1.  They Carry Nuts or Peanut Items as a Weapon

My daughter goes to a nut-free school. Why then every morning do I have to wrest some peanut-containing granola bar or breakfast bar, or cereal container out of her hands. A fight that does not go easily, until I manage to grab the dangerous item. Why then, oh why, do I see her in the back of the car, with a tiny piece of the food “weapon” still in her hand, or sometimes even secreted away in her mouth. Why is she so determined to hang on to the toxic-to-other-kids morsel.

For what nefarious reasons does she need to protect herself?

And let me leave you with one last thought. Nap Time?

Does your child EVER nap at home? No, I didn’t think so. I know mine stopped hers more than eight months ago. So why only in school? And what  makes them so agreeable to do it?

You mean to tell me that the child who fights her bedtime routine tooth and nail, simply says ok, and goes right to sleep when told by the teacher? What mind control sessions are occurring during this so-called nap time?

That’s the next conspiracy I plan to uncover. Who’s with me?

Do you have intel that your child is enrolled in a secret government program, too? Write and tell me about it.

For a totally different take on how I view my daughter please read And She Danced


24 thoughts on “10 Reasons Why I Think My PreSchooler Is In the CIA”

  1. Pingback: A Preschooler’s Guide to Five Common Phrases Used on a Cruise | Musings on Motherhood and Mid-Life
    1. Thanks for your kind comment. I was thrilled to be an award winner at Blogsma from Fadra’s blog.

  2. This is too funny! I always wished they would put in one way mirrors in schools and church sunday school classes so I can see what’s happening!

    1. Hi Heidi,
      Thanks for your comment. Yes, one way mirrors would be a great exercise in uncovering the unvarnished truth about their days!

  3. They’re training to be tiny assassins, I tell you. The twins both want backpacks, and I thought about getting them for Christmas. But, after reading this, I think I may hold off for a while. Great blog!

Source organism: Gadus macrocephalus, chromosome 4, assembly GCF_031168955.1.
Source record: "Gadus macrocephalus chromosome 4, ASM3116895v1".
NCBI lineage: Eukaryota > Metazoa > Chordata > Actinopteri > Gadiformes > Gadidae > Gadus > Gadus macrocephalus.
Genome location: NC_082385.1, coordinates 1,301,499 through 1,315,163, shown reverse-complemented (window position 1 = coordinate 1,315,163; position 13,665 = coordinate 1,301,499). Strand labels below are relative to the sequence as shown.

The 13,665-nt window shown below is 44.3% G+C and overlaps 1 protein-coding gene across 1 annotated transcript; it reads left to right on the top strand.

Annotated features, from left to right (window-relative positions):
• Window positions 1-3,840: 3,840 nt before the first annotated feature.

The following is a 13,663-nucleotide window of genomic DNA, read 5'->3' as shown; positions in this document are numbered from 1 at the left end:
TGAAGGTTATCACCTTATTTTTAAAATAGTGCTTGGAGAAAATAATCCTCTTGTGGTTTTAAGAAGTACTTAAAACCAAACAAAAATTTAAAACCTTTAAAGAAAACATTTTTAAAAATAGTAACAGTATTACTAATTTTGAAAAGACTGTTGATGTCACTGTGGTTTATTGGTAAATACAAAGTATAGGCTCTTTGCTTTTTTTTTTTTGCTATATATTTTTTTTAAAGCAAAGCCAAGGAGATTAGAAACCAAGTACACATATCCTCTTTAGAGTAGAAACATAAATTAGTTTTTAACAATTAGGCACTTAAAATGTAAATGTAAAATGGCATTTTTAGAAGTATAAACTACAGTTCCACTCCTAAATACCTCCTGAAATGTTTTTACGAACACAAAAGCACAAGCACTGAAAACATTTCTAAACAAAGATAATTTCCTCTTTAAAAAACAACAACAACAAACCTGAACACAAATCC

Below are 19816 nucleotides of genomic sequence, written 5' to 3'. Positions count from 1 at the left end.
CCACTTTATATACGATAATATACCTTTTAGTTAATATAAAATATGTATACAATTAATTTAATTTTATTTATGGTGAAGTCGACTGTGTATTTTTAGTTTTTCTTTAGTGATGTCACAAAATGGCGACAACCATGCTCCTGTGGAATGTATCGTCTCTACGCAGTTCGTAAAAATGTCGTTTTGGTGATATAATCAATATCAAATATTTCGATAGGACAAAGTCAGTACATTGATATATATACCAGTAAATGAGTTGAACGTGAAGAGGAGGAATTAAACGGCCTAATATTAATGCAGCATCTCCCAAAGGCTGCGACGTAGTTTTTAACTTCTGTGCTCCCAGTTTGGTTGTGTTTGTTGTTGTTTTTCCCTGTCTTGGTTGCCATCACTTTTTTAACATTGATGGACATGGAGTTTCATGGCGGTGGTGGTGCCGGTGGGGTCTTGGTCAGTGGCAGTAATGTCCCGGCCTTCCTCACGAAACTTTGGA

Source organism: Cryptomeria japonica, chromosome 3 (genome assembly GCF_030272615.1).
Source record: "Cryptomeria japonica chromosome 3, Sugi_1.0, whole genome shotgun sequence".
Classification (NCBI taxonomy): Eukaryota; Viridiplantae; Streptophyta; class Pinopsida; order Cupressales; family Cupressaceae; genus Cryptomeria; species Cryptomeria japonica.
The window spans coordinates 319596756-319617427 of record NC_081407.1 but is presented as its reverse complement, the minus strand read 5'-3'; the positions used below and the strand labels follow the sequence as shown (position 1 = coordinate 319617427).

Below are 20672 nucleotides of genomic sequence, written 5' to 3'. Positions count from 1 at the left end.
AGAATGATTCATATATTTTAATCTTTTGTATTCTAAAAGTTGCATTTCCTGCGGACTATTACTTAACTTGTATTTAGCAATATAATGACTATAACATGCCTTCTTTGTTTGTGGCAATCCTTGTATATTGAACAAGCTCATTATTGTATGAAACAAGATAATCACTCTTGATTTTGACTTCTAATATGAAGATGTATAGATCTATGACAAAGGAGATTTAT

1. Thanks so much Paige! Today I dropped her off at school and because we were late walked in with her. She barely looked at me as with great purpose she walked away from me toward her classroom:) She must have been late for an important meeting (I mean circle time):)

  4. AHAHAHA! I have to say, I concur with your observations – and it apparently only gets worse as they advance into the upper levels.  Princess Nagger, now in grade 4, seems to be a higher ranked spy (and apparently is in charge of kindergartners as a ‘bus safety’ – I’m betting she’s their CIA handler).  🙂

    1. Thanks Stacy. As they advance I suppose they stop naps because they are already indoctrinated into the mind control:)

    2. Stacy,
      Thanks. I suppose as they get older they give up naps because they are already indoctrinated into the mind control:)

    3. I love the name Princess Nagger, Stacy! Glad you found some universal truths in my tale of deceit and deception from a pre-schooler:)

  5. This is so funny! Having taught preschool briefly, and being a mom to 2, I have been on both ends. I can promise you there is no CIA indoctrination, but it is shocking how differently they act at school sometimes! I would hear that my wild, out of control son was “quiet and shy” at school and wonder if I we were talking about the same kid I dropped off each morning?
    And the answer to “What did you do at school today?” (no matter how specific you get when asking) only gets more vague as they get older and less interested in talking when they get home. “Nothing” is the mantra for all kids between the ages of 11-17…

    1. Yes, they become dedicated to keeping us in the dark Paula. I think they relish this tiny bit of control in their lives!